# Show there exists a fixed positive integer $n$ such that $a^n = e$ for all $a\in G$.

Let $G$ be a finite group. Show there exists a fixed positive integer $n$ such that $a^n = e$ for all $a\in G$.

We know: $n$ is independent of $a$.

• Such an $n$ is called an exponent for the group. – lhf Oct 11 '13 at 2:35
• @lhf My bad. =) – Pedro Tamaroff Oct 12 '13 at 2:59

## 2 Answers

Here is an outline for an elementary argument that avoids Lagrange's theorem:

• Given $a\in G$, there is $n_a\in\mathbb N$ such that $a^{n_a}=e$.

• $a^{kn_a}=e$ for all $k\in\mathbb N$.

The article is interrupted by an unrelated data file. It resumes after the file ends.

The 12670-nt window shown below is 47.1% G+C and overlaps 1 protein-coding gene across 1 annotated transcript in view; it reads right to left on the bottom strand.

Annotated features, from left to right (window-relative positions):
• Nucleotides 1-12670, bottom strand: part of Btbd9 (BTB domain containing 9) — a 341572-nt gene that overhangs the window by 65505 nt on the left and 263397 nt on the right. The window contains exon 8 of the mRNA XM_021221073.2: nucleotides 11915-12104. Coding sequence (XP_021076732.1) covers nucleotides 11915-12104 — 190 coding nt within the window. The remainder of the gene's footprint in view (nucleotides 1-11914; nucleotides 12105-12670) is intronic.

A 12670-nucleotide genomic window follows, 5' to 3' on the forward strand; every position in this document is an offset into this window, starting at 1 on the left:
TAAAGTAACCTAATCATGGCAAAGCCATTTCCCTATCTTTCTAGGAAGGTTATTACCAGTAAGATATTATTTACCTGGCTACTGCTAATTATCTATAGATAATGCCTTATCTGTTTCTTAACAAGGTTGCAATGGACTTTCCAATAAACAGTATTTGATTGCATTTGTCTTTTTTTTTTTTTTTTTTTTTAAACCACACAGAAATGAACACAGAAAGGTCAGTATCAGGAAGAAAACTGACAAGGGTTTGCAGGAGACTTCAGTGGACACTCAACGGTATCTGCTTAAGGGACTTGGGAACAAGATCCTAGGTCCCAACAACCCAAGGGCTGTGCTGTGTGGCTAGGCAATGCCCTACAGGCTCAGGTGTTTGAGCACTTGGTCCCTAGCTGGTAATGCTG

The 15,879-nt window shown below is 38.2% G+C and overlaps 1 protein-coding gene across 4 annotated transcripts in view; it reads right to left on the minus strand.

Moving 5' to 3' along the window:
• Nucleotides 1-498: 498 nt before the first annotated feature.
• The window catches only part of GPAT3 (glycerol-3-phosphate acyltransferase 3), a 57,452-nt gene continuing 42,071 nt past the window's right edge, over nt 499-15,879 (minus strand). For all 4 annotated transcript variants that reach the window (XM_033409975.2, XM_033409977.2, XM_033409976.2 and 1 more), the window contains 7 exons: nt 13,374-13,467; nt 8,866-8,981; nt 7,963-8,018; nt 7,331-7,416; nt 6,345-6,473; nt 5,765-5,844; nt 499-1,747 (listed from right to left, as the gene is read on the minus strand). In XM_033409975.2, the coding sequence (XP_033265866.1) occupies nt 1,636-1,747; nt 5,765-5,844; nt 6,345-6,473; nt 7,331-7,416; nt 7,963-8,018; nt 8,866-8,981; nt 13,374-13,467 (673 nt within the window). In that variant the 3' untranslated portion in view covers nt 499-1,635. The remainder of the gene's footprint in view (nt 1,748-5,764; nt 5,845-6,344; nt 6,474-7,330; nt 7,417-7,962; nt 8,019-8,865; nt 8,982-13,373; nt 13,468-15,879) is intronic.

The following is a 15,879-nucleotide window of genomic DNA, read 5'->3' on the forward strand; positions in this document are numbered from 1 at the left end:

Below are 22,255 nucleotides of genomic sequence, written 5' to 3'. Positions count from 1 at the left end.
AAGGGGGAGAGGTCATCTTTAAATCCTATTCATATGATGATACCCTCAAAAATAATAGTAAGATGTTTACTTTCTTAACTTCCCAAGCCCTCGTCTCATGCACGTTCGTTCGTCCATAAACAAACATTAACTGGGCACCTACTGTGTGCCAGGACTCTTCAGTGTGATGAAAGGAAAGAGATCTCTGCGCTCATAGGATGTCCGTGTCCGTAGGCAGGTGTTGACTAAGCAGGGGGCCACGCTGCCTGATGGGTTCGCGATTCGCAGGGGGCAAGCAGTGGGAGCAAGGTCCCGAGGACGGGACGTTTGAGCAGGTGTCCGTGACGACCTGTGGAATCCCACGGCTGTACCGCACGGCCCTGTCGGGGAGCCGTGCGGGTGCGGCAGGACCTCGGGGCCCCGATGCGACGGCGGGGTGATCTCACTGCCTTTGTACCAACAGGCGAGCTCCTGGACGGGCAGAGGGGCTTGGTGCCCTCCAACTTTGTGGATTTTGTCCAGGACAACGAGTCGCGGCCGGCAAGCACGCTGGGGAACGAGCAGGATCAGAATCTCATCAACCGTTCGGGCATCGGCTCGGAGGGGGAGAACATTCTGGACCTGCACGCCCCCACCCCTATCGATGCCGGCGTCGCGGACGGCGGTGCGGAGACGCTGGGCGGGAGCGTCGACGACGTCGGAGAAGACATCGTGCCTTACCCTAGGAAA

• Consider $n=\operatorname{lcm}_{a\in G} n_a$.

Of course, that $G$ is finite is essential here.

• Lagrange's theorem implies that you can take $n=|G|$ but I wish I knew a proof that does not depend on Lagrange's theorem . – lhf Oct 11 '13 at 2:39
• I deleted my answer because it was so similar to yours. I did show show why $n_a$ existed in case the OP didn't know, but I deleted it anyway. The proof of Lagrange's theorem doesn't seem so bad. Why do you want to avoid it? – Stefan Smith Oct 12 '13 at 3:08

Hint: For any element $g \in G$, what can you say about $g^{|G|}$?

• So a to any power would be a subgroup within G where the result is the identity? – sprgrl11 Oct 10 '13 at 19:09
• @sprgrl11 $a$ to a power is an element, not a subgroup. – user61527 Oct 10 '13 at 19:55